Veterans Get Chance At Career Through LA Program

Published: September 26, 2018

Military veterans who have honorably transitioned into civilian life often don’t know what their next steps will be. Instead of doing a job to get by, a boot camp to introduce veterans to a career as a sheet metal worker is offered by the Southern California Sheet Metal JATC and SMART Sheet Metal Workers Local 105. The local covers Los Angeles, Orange, Riverside and San Bernadino counties.

High mechanical aptitude, spatial relations, problem solving, and work ethic are often skills members of the military already possess and the basis of the pre-apprenticeship program, said Steve Hinson, business representative for Local 105.

“They’re focused,” said Hinson, a Marine Corps veteran, “They understand about getting the task done. They understand protocol and process.”

Local 105 enlisted Helmets to Hardhats to help connect them with the local, national and international military community.

“I had one veteran emailing me from Japan before he was discharged,” Hinson said. “The transition was three months for him, from serving our country to becoming a sheet metal worker.”

The boot camp is scheduled twice a year (March and October) with the next class beginning Oct. 1. For two nights a week over five weeks, pre-apprentices not only learn about a career in sheet metal, they are trained in OSHA 10, which includes CPR and first aid training; introduction to drafting, layout, shop fabrication, welding and introduction to architectural sheet metal; and interview preparation. The training center staff and instructors conduct the training using a curriculum outline.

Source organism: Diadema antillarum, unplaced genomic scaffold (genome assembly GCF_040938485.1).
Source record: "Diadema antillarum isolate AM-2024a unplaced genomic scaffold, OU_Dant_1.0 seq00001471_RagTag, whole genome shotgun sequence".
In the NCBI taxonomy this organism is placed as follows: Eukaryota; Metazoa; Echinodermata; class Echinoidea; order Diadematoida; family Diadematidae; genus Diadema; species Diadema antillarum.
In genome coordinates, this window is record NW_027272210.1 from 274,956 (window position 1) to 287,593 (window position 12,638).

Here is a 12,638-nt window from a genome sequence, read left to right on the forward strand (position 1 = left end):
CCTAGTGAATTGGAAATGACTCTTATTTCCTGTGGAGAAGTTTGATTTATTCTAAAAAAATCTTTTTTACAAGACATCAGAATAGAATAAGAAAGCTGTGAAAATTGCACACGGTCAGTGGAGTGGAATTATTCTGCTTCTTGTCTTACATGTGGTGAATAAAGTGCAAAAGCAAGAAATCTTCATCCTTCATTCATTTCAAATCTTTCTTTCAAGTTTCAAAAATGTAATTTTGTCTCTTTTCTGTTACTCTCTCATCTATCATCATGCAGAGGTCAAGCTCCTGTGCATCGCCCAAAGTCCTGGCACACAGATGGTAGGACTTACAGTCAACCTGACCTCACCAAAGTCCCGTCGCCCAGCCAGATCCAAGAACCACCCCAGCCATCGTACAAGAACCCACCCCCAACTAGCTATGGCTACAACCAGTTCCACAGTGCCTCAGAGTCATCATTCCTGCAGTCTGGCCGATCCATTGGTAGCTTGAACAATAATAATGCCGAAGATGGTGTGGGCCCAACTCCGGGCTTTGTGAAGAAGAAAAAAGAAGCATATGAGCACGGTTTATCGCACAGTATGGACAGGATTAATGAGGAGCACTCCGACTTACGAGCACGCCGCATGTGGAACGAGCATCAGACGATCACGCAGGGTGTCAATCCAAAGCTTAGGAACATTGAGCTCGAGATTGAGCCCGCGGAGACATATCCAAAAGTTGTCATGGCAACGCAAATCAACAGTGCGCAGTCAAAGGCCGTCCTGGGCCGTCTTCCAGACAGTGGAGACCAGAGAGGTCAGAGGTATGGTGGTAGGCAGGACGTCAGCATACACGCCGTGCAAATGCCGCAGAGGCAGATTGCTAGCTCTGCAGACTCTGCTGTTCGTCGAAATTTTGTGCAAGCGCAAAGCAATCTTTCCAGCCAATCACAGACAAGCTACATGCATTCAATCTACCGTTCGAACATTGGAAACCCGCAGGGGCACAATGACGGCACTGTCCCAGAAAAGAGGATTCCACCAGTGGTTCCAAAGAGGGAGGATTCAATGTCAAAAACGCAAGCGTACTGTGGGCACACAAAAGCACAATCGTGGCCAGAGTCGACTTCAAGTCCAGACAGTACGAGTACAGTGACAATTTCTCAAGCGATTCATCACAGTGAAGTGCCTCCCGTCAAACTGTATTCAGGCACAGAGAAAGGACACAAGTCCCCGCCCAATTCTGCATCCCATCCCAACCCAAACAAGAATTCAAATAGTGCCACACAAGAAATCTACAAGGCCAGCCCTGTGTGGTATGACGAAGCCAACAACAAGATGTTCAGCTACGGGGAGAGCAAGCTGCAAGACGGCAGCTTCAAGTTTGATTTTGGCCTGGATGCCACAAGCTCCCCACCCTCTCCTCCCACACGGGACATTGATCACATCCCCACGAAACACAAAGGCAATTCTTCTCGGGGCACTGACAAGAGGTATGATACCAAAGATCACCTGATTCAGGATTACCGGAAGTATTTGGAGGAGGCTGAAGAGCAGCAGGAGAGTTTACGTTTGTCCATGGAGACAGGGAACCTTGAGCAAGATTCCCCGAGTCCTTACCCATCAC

Out of the nine recent graduates of the program, two have passed the entrance exam and interview process and have become apprentices while four are awaiting interviews. While they await their exam and interviews, they can work as pre-apprentices will local contractors, who attend the graduation.

“The last graduation turned into a draft like you’d see for a professional sports team,” Hinson said. “They were all hired that night.”

Once veterans are hired as pre-apprentices, they will receive a $150 union boot voucher; two months of union dues and initiation fees; and a tool kit consisting of pouches, setting hammer, lefts and rights snips, bulldog snips screwdriver, vice grips, side cutters, tape measure and tool bag, funded by the Local’s Labor Management Corporation Trust.

The pre-apprenticeship boot camp was originally conceived through a partnership with the Los Angeles Federation of Labor, which teamed up with local veterans’ organizations in 2015. The program was revamped to better fit the needs of the industry and the veterans and relaunched in January.

Of the approximately 13,000 apprentices currently enrolled in more than 150 training centers across the United States, 11 percent are military veterans, according to the International Training Institute (ITI), the education arm of the unionized sheet metal, air conditioning and welding industry.

“The ITI [International Training Institute] is proud to provide training curriculum not only to apprentices across the country, but to our nation’s military veterans,” said James Page, administrator for the ITI. “Some of our best apprentices have been military vets, and we are proud to welcome more veterans into our brother and sisterhood.”